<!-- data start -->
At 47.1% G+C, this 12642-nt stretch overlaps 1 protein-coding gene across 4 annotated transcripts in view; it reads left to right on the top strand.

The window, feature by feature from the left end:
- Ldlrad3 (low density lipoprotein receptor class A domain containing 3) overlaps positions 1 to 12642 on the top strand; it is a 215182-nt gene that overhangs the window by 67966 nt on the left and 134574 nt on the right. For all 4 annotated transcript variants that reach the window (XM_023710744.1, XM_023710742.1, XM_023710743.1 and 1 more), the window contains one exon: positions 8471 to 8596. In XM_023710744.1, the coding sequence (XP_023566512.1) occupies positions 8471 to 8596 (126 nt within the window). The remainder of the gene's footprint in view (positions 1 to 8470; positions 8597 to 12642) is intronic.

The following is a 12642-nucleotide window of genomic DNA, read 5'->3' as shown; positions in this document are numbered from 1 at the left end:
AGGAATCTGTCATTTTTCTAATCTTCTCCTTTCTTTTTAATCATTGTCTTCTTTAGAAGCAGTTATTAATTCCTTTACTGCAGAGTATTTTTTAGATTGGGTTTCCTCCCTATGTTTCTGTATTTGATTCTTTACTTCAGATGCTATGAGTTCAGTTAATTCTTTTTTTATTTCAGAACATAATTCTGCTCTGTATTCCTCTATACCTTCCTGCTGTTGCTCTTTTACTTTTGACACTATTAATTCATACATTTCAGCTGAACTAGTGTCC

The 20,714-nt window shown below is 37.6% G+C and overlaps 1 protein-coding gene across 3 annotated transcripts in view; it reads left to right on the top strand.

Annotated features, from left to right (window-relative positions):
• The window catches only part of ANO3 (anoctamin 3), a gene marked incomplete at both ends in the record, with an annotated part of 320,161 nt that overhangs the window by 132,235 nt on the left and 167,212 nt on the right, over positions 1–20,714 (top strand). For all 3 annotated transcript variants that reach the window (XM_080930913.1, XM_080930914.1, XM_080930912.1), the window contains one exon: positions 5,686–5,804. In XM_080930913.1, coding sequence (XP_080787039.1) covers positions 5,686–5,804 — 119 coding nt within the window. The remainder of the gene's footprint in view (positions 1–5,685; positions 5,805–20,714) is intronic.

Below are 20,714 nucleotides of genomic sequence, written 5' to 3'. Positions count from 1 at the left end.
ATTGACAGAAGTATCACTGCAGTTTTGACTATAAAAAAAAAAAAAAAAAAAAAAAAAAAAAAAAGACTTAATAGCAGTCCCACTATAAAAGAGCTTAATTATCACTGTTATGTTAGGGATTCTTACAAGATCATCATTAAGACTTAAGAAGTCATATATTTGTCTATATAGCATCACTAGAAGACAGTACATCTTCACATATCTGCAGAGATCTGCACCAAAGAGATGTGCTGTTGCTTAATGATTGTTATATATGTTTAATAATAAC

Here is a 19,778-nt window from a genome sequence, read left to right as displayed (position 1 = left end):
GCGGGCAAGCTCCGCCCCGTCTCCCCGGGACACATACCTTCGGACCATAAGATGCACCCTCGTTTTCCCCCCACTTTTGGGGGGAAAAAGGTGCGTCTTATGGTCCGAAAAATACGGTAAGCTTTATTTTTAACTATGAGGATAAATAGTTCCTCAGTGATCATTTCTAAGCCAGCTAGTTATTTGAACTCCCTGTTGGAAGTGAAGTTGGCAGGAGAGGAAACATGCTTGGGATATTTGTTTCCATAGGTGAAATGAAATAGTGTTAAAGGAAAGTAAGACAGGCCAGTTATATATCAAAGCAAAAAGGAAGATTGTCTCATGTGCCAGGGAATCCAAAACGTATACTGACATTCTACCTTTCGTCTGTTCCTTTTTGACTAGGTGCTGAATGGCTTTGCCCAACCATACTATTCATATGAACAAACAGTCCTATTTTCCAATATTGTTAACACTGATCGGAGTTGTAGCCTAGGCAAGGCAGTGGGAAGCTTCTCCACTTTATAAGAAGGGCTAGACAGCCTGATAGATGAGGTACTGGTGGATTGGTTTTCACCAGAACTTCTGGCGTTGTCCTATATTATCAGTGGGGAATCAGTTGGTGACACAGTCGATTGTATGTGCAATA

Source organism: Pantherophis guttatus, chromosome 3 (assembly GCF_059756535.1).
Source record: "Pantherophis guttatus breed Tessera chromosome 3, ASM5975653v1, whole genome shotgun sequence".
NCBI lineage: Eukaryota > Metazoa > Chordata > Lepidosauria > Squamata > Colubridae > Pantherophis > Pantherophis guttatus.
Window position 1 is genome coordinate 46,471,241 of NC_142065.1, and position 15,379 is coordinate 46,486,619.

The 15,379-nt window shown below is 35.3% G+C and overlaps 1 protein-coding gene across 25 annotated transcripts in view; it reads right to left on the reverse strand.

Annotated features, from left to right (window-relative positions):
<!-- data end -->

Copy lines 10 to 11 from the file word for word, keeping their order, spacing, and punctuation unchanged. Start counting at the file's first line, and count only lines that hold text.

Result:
ATTGACAGAAGTATCACTGCAGTTTTGACTATAAAAAAAAAAAAAAAAAAAAAAAAAAAAAAAAGACTTAATAGCAGTCCCACTATAAAAGAGCTTAATTATCACTGTTATGTTAGGGATTCTTACAAGATCATCATTAAGACTTAAGAAGTCATATATTTGTCTATATAGCATCACTAGAAGACAGTACATCTTCACATATCTGCAGAGATCTGCACCAAAGAGATGTGCTGTTGCTTAATGATTGTTATATATGTTTAATAATAAC

Here is a 19,778-nt window from a genome sequence, read left to right as displayed (position 1 = left end):